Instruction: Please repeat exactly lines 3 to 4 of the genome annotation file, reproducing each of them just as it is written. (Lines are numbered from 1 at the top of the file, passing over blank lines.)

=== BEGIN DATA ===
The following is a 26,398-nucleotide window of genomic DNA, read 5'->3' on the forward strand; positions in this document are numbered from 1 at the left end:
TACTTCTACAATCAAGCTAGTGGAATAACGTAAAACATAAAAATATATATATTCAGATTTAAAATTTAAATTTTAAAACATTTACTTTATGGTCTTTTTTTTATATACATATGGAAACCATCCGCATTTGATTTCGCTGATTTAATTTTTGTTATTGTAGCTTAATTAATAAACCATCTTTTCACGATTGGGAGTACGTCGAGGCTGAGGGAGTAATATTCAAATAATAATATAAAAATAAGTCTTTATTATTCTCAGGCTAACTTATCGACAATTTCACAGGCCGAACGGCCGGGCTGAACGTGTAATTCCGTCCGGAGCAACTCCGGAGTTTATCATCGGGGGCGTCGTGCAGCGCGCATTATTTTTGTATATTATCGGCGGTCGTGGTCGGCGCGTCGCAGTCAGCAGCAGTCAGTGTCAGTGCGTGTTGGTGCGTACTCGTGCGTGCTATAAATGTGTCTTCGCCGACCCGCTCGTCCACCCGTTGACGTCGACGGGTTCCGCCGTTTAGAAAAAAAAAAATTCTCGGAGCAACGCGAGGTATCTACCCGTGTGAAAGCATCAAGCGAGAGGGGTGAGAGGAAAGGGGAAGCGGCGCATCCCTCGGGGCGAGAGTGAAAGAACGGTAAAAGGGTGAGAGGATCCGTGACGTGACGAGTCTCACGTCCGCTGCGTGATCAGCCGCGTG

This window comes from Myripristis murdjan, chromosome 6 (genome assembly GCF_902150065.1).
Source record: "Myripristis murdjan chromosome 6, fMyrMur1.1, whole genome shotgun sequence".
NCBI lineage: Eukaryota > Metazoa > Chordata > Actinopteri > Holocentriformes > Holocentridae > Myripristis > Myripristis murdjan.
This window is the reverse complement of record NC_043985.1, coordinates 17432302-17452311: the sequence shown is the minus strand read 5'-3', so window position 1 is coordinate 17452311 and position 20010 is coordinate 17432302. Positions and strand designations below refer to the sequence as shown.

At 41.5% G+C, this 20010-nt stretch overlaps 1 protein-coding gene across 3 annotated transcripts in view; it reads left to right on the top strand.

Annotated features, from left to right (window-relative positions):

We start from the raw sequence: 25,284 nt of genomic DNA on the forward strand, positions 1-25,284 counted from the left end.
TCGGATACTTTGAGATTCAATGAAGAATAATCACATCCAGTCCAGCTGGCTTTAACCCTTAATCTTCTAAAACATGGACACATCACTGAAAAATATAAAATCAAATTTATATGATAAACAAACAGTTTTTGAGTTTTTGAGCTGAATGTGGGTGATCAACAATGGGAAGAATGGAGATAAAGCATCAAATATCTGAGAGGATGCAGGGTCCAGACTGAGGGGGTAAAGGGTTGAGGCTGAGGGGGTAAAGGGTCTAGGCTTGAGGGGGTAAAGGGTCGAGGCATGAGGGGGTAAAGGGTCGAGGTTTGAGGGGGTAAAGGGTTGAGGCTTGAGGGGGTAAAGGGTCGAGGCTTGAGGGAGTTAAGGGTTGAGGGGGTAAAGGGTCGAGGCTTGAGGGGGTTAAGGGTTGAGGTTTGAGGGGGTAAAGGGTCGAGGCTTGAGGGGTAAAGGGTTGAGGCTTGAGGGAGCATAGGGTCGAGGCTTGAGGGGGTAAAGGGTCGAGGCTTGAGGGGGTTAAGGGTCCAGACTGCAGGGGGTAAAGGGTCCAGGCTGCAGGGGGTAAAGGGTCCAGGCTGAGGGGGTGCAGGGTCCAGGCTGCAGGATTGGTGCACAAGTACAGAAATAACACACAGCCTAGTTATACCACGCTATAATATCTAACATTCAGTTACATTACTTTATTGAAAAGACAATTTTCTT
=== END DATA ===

This window comes from Myripristis murdjan, chromosome 6 (genome assembly GCF_902150065.1).
Source record: "Myripristis murdjan chromosome 6, fMyrMur1.1, whole genome shotgun sequence".